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Data Management with AutoCAD 2013
Illustration by Richard Downs

Creating and formatting fields in text


From:

Data Management with AutoCAD 2013

with Scott Onstott

Video: Creating and formatting fields in text

Fields can be inserted anywhere you have text. They allow you to display different types of information which are part of the drawings non-graphical database. In this lesson you will create fields to display the floor area of each room in the sample office drawing. Go ahead and open the Office 8 project file. And then open the Layer properties manager. Turn on all the layers, and then turn off the header layer. So that you can see the area line in each door opening.

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Data Management with AutoCAD 2013
1h 19m Intermediate Aug 02, 2012

Viewers: in countries Watching now:

In this workshop, AutoCAD expert and author Scott Onstott teaches you how to build intelligence into drawing objects so that the symbols used in your drawings carry meaning beyond simple geometric representations. Learn how to embed manufacturer, model, and pricing data into commonly used blocks; create invisible attributes that embed data in geometry without it appearing in the drawing area; and use field codes to display information from the AutoCAD database inside text objects. Plus, discover how to format, edit, and extract attribute data for use in external spreadsheets and/or for display within tables in AutoCAD drawings.

Topics include:
  • Why data management is important in AutoCAD
  • Designing attributes and storing attribute data
  • Using fields to display object properties
  • Extracting data from AutoCAD send to Microsoft Excel
  • Creating tables
  • Formatting table cells and styles
  • Editing table cells and using formulas
Subjects:
video2brain CAD 2D Drawing 3D Drawing
Software:
AutoCAD
Author:
Scott Onstott

Creating and formatting fields in text

Fields can be inserted anywhere you have text. They allow you to display different types of information which are part of the drawings non-graphical database. In this lesson you will create fields to display the floor area of each room in the sample office drawing. Go ahead and open the Office 8 project file. And then open the Layer properties manager. Turn on all the layers, and then turn off the header layer. So that you can see the area line in each door opening.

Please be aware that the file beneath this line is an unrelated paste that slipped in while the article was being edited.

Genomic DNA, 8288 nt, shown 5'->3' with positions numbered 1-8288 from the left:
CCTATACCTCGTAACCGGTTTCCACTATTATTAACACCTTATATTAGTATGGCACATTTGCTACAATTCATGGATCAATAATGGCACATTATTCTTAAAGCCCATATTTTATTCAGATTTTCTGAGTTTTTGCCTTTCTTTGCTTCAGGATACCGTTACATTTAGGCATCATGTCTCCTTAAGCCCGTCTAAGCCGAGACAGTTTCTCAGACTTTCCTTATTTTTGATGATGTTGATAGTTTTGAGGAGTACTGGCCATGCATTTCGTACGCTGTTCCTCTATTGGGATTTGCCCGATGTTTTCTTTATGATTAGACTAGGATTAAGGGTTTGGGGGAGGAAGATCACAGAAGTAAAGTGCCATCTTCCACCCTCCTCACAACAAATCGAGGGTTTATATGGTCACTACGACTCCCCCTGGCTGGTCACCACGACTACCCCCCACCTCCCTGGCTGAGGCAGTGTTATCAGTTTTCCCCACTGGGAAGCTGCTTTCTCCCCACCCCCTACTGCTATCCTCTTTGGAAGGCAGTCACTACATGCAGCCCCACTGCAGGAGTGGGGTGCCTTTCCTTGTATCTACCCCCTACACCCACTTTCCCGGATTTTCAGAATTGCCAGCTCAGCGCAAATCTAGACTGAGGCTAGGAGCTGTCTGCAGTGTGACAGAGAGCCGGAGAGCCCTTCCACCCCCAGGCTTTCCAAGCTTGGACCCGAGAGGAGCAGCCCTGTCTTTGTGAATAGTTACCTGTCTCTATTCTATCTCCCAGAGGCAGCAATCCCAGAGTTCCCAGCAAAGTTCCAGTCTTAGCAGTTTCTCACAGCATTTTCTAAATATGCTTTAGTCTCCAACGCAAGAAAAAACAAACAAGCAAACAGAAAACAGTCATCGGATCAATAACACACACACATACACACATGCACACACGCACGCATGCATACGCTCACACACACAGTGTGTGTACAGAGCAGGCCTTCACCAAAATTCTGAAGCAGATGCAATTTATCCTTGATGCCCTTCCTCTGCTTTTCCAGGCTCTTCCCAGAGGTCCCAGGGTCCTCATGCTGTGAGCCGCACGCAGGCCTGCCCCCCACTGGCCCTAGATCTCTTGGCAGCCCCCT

Set Layer tags current. And close the Layer properties manager. I'd like to design a field that appears right underneath the room tag displaying the area of each room. To do so, open the Text flyout and select Single Line Text. Click a point underneath the room tag. And press Enter to accept the default rotation. Instead of actually typing text, I'm going to right-click and choose Insert Field from this shortcut menu. This is a listing of all the different types of fields that you can use. There's lots of different types of information.

Such as Plot Date, Save Date, and so on. But I'm interested in object data. So I'll click Object, and then click this button to select the object. Click right here, to select this closed polyline. And its list of properties is listed here. Area happens to be at the top of the list, so it's selected by default. You can set the precision right here. Let's say we're happy with 0.0 precision, so that our value looks like this. Now right now, this is showing us the area of this room in square inches. I'm interested in knowing the number of square feet, so I'll click the Additional Format button and enter a conversion factor.

Thinking this through, there are 12 inches in a foot. So 1 square foot is equal to 12 times 12 inches, or 144 square inches. If we want to convert from square inches to square feet, we need to divide by this factor. So the conversion factor should read, 1/144. This means 1 divided by 144, and it gives us a value of 81.3 square feet.

I'll click OK, and OK again. We see the value appear here in the field. But it just says 81.3. Let's type a space, because we are, after all, inside the Text command. Don't forget. Go ahead and type sq.ft. For square feet, and then press Enter, Enter to end the Text command. (NOISE) The field has a gray background around it. And this is merely to identify it as a field to you visually on screen, but this background will not plot.

Let's just go ahead and move this over to visually center it underneath the tag. Let's create another field over here. Again, Text, click a point, Enter, right-click, Insert Field, click this button and this time select. This object, which is a region, in this case. It says Region. But it also has an area property.

The precision stays the same. But we do need to go back under Additional Format, and type in 1 over 144. Okay? Okay again, space, square feet, Enter, Enter. I'll just move this over, right about like that. And we might save some time if we simply copy this text object. From this corner to this corner. And while I'm at it, I'll go ahead and add it here and down here. But I have to remember that I need to update these three. I don't want to leave it like that, because these reference this particular object.

Let's go ahead and double-click to edit the text. Double-click on the field to edit it. Click here and select this object. Additional Format, 1 over 144, OK and OK. Click outside, and then click on this one. Again, select the right object. Change the format conversion factor.

And complete them all. This should be a larger square footage. It is a larger office. It's 120 square feet, that's about right. Perhaps this one needs to be moved over because it has an extra digit.

Finally, we can zoom out and turn off the Area layer. The field codes remain. In this lesson, you created text objects and filled them with fields, displaying the area property of the closed objects found in each room.

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